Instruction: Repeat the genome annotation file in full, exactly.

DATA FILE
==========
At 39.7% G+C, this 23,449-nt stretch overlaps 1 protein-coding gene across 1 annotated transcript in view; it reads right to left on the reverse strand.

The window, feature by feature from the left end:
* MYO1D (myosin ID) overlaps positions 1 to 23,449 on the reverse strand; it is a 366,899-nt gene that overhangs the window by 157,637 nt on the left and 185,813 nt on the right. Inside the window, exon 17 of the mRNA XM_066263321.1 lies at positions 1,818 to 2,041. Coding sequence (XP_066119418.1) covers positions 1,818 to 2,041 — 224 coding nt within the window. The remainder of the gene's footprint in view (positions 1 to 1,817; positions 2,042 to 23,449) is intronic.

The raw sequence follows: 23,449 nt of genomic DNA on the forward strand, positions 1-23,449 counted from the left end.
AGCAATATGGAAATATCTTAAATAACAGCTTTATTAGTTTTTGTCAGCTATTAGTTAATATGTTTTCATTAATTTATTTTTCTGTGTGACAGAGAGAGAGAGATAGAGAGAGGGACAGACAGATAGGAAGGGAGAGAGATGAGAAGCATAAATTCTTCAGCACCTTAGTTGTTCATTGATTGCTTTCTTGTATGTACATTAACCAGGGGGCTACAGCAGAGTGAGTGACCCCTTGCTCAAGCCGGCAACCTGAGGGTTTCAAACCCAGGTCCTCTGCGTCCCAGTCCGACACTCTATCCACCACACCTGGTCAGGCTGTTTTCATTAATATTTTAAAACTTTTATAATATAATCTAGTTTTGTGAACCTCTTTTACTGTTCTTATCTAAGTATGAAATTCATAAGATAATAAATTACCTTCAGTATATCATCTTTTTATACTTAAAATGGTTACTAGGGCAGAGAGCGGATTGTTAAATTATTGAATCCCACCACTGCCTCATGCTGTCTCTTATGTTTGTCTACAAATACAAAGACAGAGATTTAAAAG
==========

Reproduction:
At 39.7% G+C, this 23,449-nt stretch overlaps 1 protein-coding gene across 1 annotated transcript in view; it reads right to left on the reverse strand.

The window, feature by feature from the left end:
* MYO1D (myosin ID) overlaps positions 1 to 23,449 on the reverse strand; it is a 366,899-nt gene that overhangs the window by 157,637 nt on the left and 185,813 nt on the right. Inside the window, exon 17 of the mRNA XM_066263321.1 lies at positions 1,818 to 2,041. Coding sequence (XP_066119418.1) covers positions 1,818 to 2,041 — 224 coding nt within the window. The remainder of the gene's footprint in view (positions 1 to 1,817; positions 2,042 to 23,449) is intronic.

The raw sequence follows: 23,449 nt of genomic DNA on the forward strand, positions 1-23,449 counted from the left end.
AGCAATATGGAAATATCTTAAATAACAGCTTTATTAGTTTTTGTCAGCTATTAGTTAATATGTTTTCATTAATTTATTTTTCTGTGTGACAGAGAGAGAGAGATAGAGAGAGGGACAGACAGATAGGAAGGGAGAGAGATGAGAAGCATAAATTCTTCAGCACCTTAGTTGTTCATTGATTGCTTTCTTGTATGTACATTAACCAGGGGGCTACAGCAGAGTGAGTGACCCCTTGCTCAAGCCGGCAACCTGAGGGTTTCAAACCCAGGTCCTCTGCGTCCCAGTCCGACACTCTATCCACCACACCTGGTCAGGCTGTTTTCATTAATATTTTAAAACTTTTATAATATAATCTAGTTTTGTGAACCTCTTTTACTGTTCTTATCTAAGTATGAAATTCATAAGATAATAAATTACCTTCAGTATATCATCTTTTTATACTTAAAATGGTTACTAGGGCAGAGAGCGGATTGTTAAATTATTGAATCCCACCACTGCCTCATGCTGTCTCTTATGTTTGTCTACAAATACAAAGACAGAGATTTAAAAG